Summer Exchange Between Families

Short Term Exchange Program

STEP on to an airplane

STEP in to a new country

STEP in to a new family

STEP into a new culture

STEP up your game!


Rotary Youth Exchange’s STEP program is a true family to family exchange. Students live with a foreign student’s family for two to four weeks and then both students return to the United States where the foreign student lives with the student’s family for the same period of time.

Fill out our interest form to receive email updates about our program. 

The Short-Term Exchange Program (STEP) is offered in some, but not all, districts in Rotary Youth Exchange Southeast.  Please check your district’s page for more information on the Short-Term Exchange Program, its availability, and application information for summer 2024.


Requirements to participate

  • Must be between 15-19 years old
  • Student must be adventurous and open to change
  • No school attendance required
  • Must have a valid passport
  • Available to travel/host during the summer months

Rotary Coordinates

  • Complete background checks
  • Match student with host country and family 
  • Conduct home visits
  • Conduct parent/student training

Time Line

  • September and October attend information session
  • Fall – Apply (district apply dates vary)
  • Spring – Find out your family match 
  • Summer – Travel 


$750 Program Fee


  • Application Fee
  • Home visit and background check
  • Orientation meeting
  • CISI insurance while abroad
  • Youth Protection card
  • Special T-shirt

Family Responsible for

  • Passport
  • Airline tickets
  • Visa (if required)
  • Spending money


Short Term Exchange Program

Is proficiency in a foreign language needed?

No. The program is cultural in nature but is also for a short period of time. Many countries throughout the world teach English as a second language and most participating students are quite proficient in speaking our language. If you have taken a foreign language in high school and elect to visit a country that speaks that language, you will be able to gain some conversational ability. Most students do not find language to be a barrier in having a great exchange experience.

What is so special about Rotary’s Short Term Exchange Program compared to other programs?

The Rotary International Short Term Exchange Program is volunteer driven. It is organized and administered by volunteer Rotarians throughout the world. The operation is done at several levels; namely the local Rotary Club, the district and the regional levels. They screen the students, prepare them, arrange hosting abroad, insurance, etc. All this work is done by Rotarians as a service. They are not paid to provide this service. At times of immediate need, students who are away from home will be more comfortable knowing that Rotarians will be available to help and offer guidance.

Why is it called an exchange program?

You will be matched with a student of the same gender in a country of your preference. The two of you will spend an agreed upon time together – half of that time in your home and half of the time in their home. Typical visitations are 3-4 weeks each way. It will be up to you and your foreign host family to agree upon the actual dates of the exchange. Your family and your host family decide who will travel first.

Is this a mutual exchange?

Yes, a student will live with a foreign family for approximately 3-4 weeks. When he or she returns, the host brother or sister will also fly back with the student and stay with the U.S. student’s family. The stay here will also be for approximately 3-4 weeks.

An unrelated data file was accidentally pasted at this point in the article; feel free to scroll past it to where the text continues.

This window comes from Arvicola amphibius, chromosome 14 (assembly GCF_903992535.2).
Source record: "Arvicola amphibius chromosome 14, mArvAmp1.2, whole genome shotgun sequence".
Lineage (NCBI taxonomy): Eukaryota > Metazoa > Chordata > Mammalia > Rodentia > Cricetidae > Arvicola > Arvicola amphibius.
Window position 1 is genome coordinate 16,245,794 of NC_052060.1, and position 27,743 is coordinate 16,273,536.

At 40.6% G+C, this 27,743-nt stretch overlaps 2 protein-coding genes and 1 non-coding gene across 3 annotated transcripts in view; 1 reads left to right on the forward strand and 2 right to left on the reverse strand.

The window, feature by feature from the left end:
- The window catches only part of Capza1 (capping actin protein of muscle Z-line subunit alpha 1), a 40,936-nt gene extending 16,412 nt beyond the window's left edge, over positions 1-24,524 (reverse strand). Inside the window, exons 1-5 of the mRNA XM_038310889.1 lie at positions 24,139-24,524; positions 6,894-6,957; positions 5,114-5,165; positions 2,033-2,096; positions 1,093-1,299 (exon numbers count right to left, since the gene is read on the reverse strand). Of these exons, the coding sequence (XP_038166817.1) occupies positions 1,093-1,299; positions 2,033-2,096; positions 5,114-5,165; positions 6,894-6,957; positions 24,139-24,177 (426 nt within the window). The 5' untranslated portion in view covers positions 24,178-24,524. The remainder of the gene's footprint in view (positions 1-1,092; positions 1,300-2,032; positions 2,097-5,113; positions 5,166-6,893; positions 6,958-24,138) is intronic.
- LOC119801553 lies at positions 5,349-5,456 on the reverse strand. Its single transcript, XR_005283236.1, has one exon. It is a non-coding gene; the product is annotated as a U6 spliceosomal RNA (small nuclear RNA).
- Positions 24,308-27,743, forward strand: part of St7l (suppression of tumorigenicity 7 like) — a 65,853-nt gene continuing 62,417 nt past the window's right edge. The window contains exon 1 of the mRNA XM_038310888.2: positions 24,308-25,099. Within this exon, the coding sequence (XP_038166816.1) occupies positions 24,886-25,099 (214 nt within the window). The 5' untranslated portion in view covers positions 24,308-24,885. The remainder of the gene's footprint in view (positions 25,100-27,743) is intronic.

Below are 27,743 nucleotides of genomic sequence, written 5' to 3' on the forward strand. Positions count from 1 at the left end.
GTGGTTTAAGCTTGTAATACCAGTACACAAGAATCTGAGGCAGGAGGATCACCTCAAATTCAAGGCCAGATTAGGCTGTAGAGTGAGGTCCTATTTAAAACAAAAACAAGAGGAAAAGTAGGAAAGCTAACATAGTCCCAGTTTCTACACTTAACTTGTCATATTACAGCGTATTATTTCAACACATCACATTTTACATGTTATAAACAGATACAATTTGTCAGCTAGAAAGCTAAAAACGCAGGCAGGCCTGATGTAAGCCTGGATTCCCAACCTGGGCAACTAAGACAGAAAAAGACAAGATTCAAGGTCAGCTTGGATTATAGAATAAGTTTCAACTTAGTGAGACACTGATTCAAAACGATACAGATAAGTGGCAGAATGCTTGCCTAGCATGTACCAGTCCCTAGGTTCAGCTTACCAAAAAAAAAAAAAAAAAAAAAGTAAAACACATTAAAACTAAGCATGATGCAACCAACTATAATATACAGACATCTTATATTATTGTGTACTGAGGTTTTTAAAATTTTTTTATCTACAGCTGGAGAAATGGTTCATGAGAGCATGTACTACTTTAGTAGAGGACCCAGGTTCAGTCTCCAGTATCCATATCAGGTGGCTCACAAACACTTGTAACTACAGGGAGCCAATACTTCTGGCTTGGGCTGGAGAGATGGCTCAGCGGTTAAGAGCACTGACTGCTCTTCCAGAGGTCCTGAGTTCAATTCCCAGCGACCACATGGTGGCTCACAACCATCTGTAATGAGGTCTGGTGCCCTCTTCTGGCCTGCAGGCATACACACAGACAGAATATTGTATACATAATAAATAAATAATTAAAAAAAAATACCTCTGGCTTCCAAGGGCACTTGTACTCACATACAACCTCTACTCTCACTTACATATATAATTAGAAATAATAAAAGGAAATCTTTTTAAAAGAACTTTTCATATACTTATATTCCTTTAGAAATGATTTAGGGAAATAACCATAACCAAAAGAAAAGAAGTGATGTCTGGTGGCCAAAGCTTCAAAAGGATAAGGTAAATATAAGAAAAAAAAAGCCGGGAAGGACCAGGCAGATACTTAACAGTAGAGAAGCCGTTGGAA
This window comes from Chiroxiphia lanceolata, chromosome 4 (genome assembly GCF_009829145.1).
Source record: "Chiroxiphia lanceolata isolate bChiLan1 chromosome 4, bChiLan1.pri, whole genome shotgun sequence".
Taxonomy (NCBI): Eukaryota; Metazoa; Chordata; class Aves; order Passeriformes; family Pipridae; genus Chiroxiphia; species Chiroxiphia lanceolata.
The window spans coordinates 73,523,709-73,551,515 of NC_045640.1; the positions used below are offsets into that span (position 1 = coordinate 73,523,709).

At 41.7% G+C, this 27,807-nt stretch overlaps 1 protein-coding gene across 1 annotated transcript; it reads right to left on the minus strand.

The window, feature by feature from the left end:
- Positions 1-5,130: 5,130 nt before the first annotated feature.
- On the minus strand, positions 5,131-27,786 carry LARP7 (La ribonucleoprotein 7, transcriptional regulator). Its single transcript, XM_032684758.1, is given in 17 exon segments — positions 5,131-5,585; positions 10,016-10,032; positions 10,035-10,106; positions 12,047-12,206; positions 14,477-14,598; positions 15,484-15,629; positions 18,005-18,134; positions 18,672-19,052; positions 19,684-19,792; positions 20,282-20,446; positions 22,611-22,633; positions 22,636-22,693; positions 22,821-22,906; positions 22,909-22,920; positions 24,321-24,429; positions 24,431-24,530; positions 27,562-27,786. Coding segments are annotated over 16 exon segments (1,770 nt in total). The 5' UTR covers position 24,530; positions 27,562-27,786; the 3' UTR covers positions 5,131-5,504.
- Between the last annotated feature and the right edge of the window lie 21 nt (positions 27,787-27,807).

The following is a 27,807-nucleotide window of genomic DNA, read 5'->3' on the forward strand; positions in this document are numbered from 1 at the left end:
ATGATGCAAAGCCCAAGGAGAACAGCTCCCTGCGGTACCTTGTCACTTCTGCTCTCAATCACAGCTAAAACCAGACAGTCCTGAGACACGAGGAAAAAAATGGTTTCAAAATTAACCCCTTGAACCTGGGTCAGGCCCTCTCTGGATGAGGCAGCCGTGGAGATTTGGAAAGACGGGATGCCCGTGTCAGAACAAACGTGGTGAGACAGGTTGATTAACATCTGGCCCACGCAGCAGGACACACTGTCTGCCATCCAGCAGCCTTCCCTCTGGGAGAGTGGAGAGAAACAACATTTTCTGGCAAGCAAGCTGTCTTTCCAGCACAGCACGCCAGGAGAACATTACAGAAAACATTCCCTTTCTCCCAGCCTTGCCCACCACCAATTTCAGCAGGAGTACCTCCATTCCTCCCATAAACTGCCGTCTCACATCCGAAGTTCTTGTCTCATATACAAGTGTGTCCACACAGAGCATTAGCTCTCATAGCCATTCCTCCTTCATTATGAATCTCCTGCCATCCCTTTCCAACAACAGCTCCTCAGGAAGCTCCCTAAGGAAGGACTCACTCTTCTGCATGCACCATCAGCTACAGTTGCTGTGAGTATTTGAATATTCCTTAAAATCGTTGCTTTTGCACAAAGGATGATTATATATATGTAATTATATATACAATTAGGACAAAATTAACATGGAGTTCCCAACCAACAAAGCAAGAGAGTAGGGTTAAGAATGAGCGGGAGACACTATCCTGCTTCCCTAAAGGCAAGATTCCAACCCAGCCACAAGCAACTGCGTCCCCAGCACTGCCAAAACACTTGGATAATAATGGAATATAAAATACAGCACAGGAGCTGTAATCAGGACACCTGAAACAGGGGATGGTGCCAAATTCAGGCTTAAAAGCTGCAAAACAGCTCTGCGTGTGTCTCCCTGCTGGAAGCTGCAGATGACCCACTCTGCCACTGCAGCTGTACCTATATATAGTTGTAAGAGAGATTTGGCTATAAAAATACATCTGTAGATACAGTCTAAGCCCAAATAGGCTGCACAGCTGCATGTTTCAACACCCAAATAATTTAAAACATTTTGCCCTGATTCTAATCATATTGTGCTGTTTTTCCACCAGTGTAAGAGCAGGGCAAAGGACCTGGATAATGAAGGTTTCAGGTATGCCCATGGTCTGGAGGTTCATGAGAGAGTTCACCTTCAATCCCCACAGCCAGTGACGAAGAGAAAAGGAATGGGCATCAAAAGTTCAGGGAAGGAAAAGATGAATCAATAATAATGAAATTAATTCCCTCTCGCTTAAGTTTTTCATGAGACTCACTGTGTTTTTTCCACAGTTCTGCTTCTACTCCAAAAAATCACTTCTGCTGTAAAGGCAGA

Many more questions and answers...

May my student select which country to go to?

Every effort will be given to match a student with his/her first choice of countries, but cannot be guaranteed. Availability of foreign students varies year-by-year. We have a good track record at matching students with one of their top 3 country choices.

May I request which gender my student may exchange with?

No, we match the exchanges by same gender/similar age/similar interests. We also watch for critical issues such as a family who will accommodate special needs if necessary (dietary, allergy related).

Exchange Dates

The actual dates of the exchange will be coordinated by you and your host family. Typically, summer exchange programs occur during June, July, and August when you are out of school.

What is the expected timeframe to finalize these arrangements?

After your application and fee is accepted, home visit and background checks approved, and then the process to make your match will be arranged. Finding a match in the country of your choice is the responsibility of the Short Term Exchange committee members.

The matching process is dependent upon: When applications are received, the number of applications received and the gender and interests of applicants.

How does the flight get booked?

When making airline reservations please confirm with everyone involved the flight airline/arriving airport/dates/times are exact. The cost of the round-trip airfare is your responsibility.

How much does it cost?

$750 Program Fee which includes the cost of processing application, home visit, background checks, medical insurance while abroad, T-shirt, and an orientation meeting.

  • Administration Refund Policy: In the unfortunate event that you need to cancel your exchange before your are matched there $250.00 is non-refundable. After your country-family match the $750 program fee is non refundable… (for the 2020 summer) 
  • Please remember – if you cancel your exchange after a match has been arranged then your new sibling has no place to go to and will need to stay home. This is a major disappointment. It is incredibly important to be sure of following through on your exchange prior to making this commitment.
  • Cost of round-trip airfare from your home to the foreign country is not included in the program fee.
  • Let your Rotary Coordinator know your travel dates as soon as they are confirmed. Insurance coverage needs to be arranged to cover the specific dates you are traveling.
  • There is also the cost of having a guest in your house for 3-4 weeks and the additional cost of any excursions or events you may attend.
  • You must obtain a passport and visa (if required).
  • Provide your own spending money for the duration of the exchange.

 What are the host family’s obligations?